This past year marked 31 years since Carter’s “moral declaration of war” against imported oil energy. Coincidentally, it also marked the year both the EIA and IEA publicly confirmed Shell geophysicist M.K. Hubbert’s and Carter’s oil peak timelines. Global production of conventional oil has plateaued since 2005-06. Peak Oil has arrived. Take off the tin foil hats, boys and girls, it’s really here, right on time, just as calculated back in 1974.
Sadly, the 31 years between Carter’s sweater speech and the peak of conventional oil production were entirely squandered; spent not as Carter had hoped they would be developing lifestyles which could cope with a lowered and far more expensive baseline transportation energy input but, instead, in the last great blast of denial, fueled by the last supergiant oil fields ever discovered, the North Sea and North Slope and the other usual suspects – greed, avarice and short-term accounting.
Ironically, a former CEO of M. King Hubbert’s employer when he calculated the dates for peak oil production, Shell Oil, was on TV this very week, stating that we “will be paying $5.00 per gallon by 2012” due to the growing imbalance in oil supply and demand.
As Giordano Bruno wrote recently, “the nearly $150 a barrel plateau we witnessed in July 2008 will seem like a quaint memory not long from now, primarily because the factors involved in today’s petrol valuation are much more systemic and violent than simple supply and demand; rooted in a snowballing devaluation of Western currencies that go beyond of the traditional influences of supply, demand, or even speculation.
“The recent comments of Kuwait’s oil minister that ‘the global economy can withstand $100 oil’ are, of course, also disingenuous on a couple levels. First, the global economy is in dire straits and riding the wave of a convoluted “recovery” built on fiat and fantasy. $100 oil will only bring the illusion crashing down as the public realizes the true effects of long-term inflation in prices, and the sales of goods begin to falter even further than they already have. Second, oil will not stay at $100 for very long, so the suggestion that we can “withstand” such a price is rather irrelevant.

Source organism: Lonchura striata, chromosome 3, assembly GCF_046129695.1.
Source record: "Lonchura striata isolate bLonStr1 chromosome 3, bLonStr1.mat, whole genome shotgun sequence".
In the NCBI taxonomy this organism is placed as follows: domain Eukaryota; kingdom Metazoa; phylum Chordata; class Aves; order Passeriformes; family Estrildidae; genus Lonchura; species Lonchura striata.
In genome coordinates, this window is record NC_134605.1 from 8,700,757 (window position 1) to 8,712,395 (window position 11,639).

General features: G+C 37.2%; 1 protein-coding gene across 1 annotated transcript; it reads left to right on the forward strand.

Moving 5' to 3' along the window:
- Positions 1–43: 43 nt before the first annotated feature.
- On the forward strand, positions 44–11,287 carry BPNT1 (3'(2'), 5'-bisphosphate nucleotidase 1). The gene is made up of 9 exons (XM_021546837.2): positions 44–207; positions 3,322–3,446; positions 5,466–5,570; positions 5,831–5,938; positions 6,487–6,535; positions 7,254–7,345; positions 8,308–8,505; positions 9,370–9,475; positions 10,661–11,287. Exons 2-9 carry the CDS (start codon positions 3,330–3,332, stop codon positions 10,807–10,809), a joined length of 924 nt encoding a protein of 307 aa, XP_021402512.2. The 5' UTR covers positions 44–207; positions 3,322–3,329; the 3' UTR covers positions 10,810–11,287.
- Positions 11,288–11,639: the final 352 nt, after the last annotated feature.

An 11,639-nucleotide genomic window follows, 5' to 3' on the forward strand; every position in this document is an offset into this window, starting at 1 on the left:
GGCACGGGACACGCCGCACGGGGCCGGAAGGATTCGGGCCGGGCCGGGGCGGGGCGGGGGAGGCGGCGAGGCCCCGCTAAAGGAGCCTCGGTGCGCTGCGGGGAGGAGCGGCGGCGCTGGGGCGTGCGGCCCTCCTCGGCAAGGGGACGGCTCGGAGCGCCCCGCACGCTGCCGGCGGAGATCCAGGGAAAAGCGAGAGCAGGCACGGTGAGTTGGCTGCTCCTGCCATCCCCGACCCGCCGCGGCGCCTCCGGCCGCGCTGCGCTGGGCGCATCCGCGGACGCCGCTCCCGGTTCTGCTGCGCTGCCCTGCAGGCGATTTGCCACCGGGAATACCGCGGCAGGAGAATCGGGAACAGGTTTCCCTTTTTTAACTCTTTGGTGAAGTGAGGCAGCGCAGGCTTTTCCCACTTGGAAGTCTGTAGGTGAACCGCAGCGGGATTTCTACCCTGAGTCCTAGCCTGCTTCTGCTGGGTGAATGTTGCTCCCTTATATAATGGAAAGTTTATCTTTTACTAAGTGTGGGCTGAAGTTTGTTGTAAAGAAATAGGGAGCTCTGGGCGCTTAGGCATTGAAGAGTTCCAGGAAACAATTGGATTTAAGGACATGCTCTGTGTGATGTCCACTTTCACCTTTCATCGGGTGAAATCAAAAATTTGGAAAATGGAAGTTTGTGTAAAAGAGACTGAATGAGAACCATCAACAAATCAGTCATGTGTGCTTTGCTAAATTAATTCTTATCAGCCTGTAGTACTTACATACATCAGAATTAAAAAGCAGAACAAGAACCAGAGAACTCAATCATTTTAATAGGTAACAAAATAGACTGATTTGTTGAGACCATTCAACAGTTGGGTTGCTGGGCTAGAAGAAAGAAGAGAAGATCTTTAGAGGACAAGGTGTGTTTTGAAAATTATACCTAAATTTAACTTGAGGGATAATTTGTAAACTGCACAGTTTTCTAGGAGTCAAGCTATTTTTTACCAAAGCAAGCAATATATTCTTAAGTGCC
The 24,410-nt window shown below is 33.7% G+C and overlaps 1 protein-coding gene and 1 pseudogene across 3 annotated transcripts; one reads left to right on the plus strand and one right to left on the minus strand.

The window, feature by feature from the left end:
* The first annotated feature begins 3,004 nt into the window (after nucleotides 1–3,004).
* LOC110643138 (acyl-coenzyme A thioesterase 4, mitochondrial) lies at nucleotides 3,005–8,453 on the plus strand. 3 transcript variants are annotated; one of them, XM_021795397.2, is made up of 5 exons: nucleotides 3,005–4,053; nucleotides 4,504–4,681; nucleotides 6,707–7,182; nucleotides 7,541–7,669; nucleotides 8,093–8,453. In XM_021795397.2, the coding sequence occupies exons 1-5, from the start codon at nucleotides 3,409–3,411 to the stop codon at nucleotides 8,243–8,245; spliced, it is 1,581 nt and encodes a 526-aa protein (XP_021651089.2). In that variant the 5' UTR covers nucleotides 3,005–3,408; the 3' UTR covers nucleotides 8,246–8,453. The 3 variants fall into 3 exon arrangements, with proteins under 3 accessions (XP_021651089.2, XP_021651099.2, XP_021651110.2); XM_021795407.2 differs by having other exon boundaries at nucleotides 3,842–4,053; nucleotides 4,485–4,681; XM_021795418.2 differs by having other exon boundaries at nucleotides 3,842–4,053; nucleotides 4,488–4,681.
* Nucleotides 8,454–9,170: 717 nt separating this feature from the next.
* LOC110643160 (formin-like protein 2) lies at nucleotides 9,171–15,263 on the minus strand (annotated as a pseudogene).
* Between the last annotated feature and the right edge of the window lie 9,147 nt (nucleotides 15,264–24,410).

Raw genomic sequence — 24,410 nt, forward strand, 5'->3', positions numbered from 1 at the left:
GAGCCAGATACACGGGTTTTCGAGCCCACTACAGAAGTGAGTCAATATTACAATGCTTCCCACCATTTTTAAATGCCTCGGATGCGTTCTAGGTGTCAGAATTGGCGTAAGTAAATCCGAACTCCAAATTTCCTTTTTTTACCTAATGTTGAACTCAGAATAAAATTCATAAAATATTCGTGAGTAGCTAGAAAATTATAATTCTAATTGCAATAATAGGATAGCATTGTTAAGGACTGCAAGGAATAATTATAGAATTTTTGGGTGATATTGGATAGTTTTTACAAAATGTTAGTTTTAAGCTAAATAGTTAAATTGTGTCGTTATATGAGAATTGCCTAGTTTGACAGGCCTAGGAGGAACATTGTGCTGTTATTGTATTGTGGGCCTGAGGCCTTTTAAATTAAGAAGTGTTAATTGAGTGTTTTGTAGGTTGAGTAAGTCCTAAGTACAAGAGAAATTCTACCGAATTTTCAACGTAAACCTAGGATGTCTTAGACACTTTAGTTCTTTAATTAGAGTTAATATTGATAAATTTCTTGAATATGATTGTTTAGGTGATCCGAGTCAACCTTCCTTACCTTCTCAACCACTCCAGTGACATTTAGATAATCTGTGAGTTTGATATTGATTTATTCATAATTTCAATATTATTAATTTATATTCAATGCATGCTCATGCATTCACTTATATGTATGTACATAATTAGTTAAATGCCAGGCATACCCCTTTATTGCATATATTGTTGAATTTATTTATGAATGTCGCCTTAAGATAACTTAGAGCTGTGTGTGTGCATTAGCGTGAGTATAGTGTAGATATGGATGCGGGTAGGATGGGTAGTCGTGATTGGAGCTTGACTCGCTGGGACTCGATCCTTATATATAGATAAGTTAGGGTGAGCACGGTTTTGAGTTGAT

“Essentially, OPEC is losing its ability to rein in or stabilize gas at a reasonable cost due to the crumbling dollar, and so, they have decided to raise rates to offset dollar devaluation while attempting to change the definition of what ‘reasonable cost’ is. They admitted as much back in October.”
$5 per gallon unleaded will choke the American economy – again.
$100-plus oil will cripple commercial aviation and trans-ocean shipping – again.
The just-in-time delivery construct that requires cheap diesel when your warehouse is rolling down a highway at seven miles per gallon is on its way into the history book – a construct that didn’t last 30 years but one that has gutted regional and local warehousing of basic foodstocks and materials. We’ll regret this.
There will be no recovery in 2011, folks, other than the sham recovery for the rich, fueled by government transfers of wealth from your future into the investment banks that captured government a decade ago.
We did not spend the past 30 years re-inventing what it means to live with an exponential decline in oil energy supplies for the first time in history, when so-called “alternative energy sources” don’t come close to oil in energy density, capability or cost. There is no time to do it now at the scales required.
U.S. energy policy has been simple – lie your ass off while looting the till, use the troops to “secure” the remaining oil in other countries for those who can afford it, eliminate any voices that have a problem with that, while borrowing the money to pay for it all from the new underclass – the gutted taxpayers still lucky enough to have jobs but no real futures.
There’s no reason to think anything will change in 2011. Frankly, the powers that be know it’s far too late. Carter was the last politician who had the nerve to tell people the truth; to try to do anything about this. Remember him as you “Shell” out $100 per fill-up this coming summer, as your house loses another 30 percent in “value,” as the oil-fired “American Century” begins its end after only 10 years. He said he’d never lie to us, and he didn’t. We just didn’t listen to the truth.
Bill Sepmeier lives off the electrical grid on Sweetwater Creek.